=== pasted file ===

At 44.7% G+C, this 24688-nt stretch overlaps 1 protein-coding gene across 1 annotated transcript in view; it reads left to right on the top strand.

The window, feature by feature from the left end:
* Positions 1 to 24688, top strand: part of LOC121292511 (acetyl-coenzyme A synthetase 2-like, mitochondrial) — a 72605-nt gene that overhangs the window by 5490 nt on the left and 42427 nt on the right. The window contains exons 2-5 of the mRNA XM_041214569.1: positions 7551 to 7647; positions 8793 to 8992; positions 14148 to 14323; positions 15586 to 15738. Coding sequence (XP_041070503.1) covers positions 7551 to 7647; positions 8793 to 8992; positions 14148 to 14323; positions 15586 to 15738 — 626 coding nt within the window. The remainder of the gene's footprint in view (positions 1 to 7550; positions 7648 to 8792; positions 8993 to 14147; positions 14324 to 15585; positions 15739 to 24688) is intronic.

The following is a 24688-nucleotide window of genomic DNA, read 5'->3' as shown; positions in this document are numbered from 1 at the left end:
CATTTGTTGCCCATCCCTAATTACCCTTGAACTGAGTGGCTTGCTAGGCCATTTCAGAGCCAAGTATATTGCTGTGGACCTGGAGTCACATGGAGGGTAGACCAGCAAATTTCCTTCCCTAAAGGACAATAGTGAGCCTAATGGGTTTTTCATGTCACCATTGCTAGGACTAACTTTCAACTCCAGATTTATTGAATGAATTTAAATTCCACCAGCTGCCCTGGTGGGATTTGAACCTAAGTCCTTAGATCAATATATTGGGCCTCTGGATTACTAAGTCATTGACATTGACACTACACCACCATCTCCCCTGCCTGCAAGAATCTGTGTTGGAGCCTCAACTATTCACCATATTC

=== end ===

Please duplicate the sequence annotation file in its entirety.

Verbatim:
At 44.7% G+C, this 24688-nt stretch overlaps 1 protein-coding gene across 1 annotated transcript in view; it reads left to right on the top strand.

The window, feature by feature from the left end:
* Positions 1 to 24688, top strand: part of LOC121292511 (acetyl-coenzyme A synthetase 2-like, mitochondrial) — a 72605-nt gene that overhangs the window by 5490 nt on the left and 42427 nt on the right. The window contains exons 2-5 of the mRNA XM_041214569.1: positions 7551 to 7647; positions 8793 to 8992; positions 14148 to 14323; positions 15586 to 15738. Coding sequence (XP_041070503.1) covers positions 7551 to 7647; positions 8793 to 8992; positions 14148 to 14323; positions 15586 to 15738 — 626 coding nt within the window. The remainder of the gene's footprint in view (positions 1 to 7550; positions 7648 to 8792; positions 8993 to 14147; positions 14324 to 15585; positions 15739 to 24688) is intronic.

The following is a 24688-nucleotide window of genomic DNA, read 5'->3' as shown; positions in this document are numbered from 1 at the left end:
CATTTGTTGCCCATCCCTAATTACCCTTGAACTGAGTGGCTTGCTAGGCCATTTCAGAGCCAAGTATATTGCTGTGGACCTGGAGTCACATGGAGGGTAGACCAGCAAATTTCCTTCCCTAAAGGACAATAGTGAGCCTAATGGGTTTTTCATGTCACCATTGCTAGGACTAACTTTCAACTCCAGATTTATTGAATGAATTTAAATTCCACCAGCTGCCCTGGTGGGATTTGAACCTAAGTCCTTAGATCAATATATTGGGCCTCTGGATTACTAAGTCATTGACATTGACACTACACCACCATCTCCCCTGCCTGCAAGAATCTGTGTTGGAGCCTCAACTATTCACCATATTC